1SA 15:14 But Samuel said, "What then is this bleating of sheep in my ears? What is this lowing of cattle that I hear?"

    1SA 15:15 Saul answered, "The soldiers brought them from the Amalekites; they spared the best of the sheep and cattle to sacrifice to the LORD your God, but we totally destroyed the rest."

    1SA 15:16 "Stop!" Samuel said to Saul. "Let me tell you what the LORD said to me last night."

    "Tell me," Saul replied.

    1SA 15:17 Samuel said, "Although you were once small in your own eyes, did you not become the head of the tribes of Israel? The LORD anointed you king over Israel. 18 And he sent you on a mission, saying, `Go and completely destroy those wicked people, the Amalekites; make war on them until you have wiped them out.' 19 Why did you not obey the LORD? Why did you pounce on the plunder and do evil in the eyes of the LORD?"

    1SA 15:20 "But I did obey the LORD," Saul said. "I went on the mission the LORD assigned me. I completely destroyed the Amalekites and brought back Agag their king. 21 The soldiers took sheep and cattle from the plunder, the best of what was devoted to God, in order to sacrifice them to the LORD your God at Gilgal."

The Lord’s instruction was very specific. All humans and animals were to be killed and all property destroyed. The background to this was in during the time of the exodus Israel’s encounter with Amalek lead to undying hostility. After the victory at Rephidim, when Aaron and Hur held up the arms of Moses, the Lord said he will blot out the name of Amalek from under heaven (Exod 17:14). Note that Saul said that the sheep and cattle are for sacrifice to the Lord. He did not say why he spares King Agag.



This is what Saul did. He tried to please God on his own terms. Instead of destroying everything, he kept some animals to sacrifice to the Lord. Because of this disobedience, he lost his kingdom and God chose David.

As we look at our own lives, I wonder whether we are like Saul, trying to please God on our own terms. We bargain with God, if you give us this, we will do this to honor you. We know that God wants us to pray but we pray with a shopping list. We come to church each Sunday and do everything that Christians are supposed to do and the other six days we are the devil in our behavior.

The Pharisees tried to please God. But they tried to please God on their own terms, instead of God’s. The Pharisees divided God’s Law into 613 rules; 248 are commands and 365 are prohibitions. And there are 1,521 emendations! And they believe that God will be pleased with them if they followed everything to the letter.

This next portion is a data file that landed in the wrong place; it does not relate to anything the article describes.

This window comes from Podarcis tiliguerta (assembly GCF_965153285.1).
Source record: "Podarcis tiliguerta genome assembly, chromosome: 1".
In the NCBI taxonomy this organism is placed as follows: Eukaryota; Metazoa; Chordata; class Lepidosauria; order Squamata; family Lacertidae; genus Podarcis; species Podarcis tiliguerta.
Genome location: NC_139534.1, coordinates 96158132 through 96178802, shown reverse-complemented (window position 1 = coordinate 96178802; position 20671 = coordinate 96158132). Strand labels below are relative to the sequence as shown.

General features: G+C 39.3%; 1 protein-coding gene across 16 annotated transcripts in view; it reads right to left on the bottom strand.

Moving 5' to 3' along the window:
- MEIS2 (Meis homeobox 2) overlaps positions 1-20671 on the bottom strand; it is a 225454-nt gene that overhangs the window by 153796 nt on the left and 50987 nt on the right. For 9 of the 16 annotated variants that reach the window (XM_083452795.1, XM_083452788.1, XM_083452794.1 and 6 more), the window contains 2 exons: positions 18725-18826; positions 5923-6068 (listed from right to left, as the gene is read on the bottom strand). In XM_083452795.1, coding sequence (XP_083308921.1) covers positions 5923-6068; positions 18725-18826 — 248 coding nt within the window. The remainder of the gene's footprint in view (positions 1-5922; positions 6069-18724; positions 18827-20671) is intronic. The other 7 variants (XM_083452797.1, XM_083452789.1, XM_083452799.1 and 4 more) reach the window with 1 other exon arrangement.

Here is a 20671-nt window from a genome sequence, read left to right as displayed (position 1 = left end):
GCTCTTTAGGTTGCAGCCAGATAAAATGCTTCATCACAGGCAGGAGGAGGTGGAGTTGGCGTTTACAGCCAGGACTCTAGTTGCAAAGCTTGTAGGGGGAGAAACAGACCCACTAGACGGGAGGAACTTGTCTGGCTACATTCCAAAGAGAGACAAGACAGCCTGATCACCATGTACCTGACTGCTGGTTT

What about Samuel?  Samuel carried out God’s command by killing King Agag. I Sam 15:32-33. The Hebrew word carried the meaning that Samuel the Prophet hacked King Agag to pieces!  Samuel’s life was a life of obedience. I Sam 12:2-5. What a contrast. 

1SA 12:2 Now you have a king as your leader. As for me, I am old and gray, and my sons are here with you. I have been your leader from my youth until this day. 3 Here I stand. Testify against me in the presence of the LORD and his anointed. Whose ox have I taken? Whose donkey have I taken? Whom have I cheated? Whom have I oppressed? From whose hand have I accepted a bribe to make me shut my eyes? If I have done any of these, I will make it right."

    1SA 12:4 "You have not cheated or oppressed us," they replied. "You have not taken anything from anyone's hand."

    1SA 12:5 Samuel said to them, "The LORD is witness against you, and also his anointed is witness this day, that you have not found anything in my hand."

    "He is witness," they said.

Lessons for Us

What have we learnt from our study of the lives of Saul and Samuel?

In these three episodes, Saul disobeyed God.

(1)   When called to be king, he hid himself.

(2)   He was impatient in Gilgal and instead of waiting for Samuel as instructed did the burnt offering himself.

(3)   In the war with the Amalekites, instead of total destruction, he kept some of the best booty, which he claims to for sacrifice to God.

Samuel on the other hand led a model life.

(1)   He was ready to serve when called.

(2)   He was obedient and waits twenty years for the kairos moment to rally Israel.

(3)   He obeyed God’s instruction for the total destruction of the Amalekites by killing King Agag.

One was a life of obedience to the Lord while the other is one of disobedience.

I Sam 15: 22 summarizes tonight’s study.

1SA 15:22 But Samuel replied:

  "Does the LORD delight in burnt offerings and sacrifices

    as much as in obeying the voice of the LORD?

  To obey is better than sacrifice,

    and to heed is better than the fat of rams.


What the Lord desires is obedience. How are we to obey?

(1)   First we need to know God and what he wants us to do. We learn this by studying his word and by prayer.

(2)   Secondly, we need to obey what he wants us to do by doing it.

Obedience starts with small things.

Francois Fenelon, Talking with God, wrote in the chapter Faithfulness in Small Things

‘We may compare the Godly life with our temporal goods: there is more danger from the little expenses than from larger expenditures, and he who understands how to take care of little things will soon accumulate more. Everything great owes its greatness to the small elements that compose it. He that loses nothing soon become rich”.

 We begin to obey in small things in our lives. Like not jumping queue, exceeding speed limits, buying pirated VCD, telling white lies or cheating at exams. Then we can begin to obey in bigger things like our giving or tithing, our lifestyles and our addictions.

                                                                                                                                          Soli Deo Gloria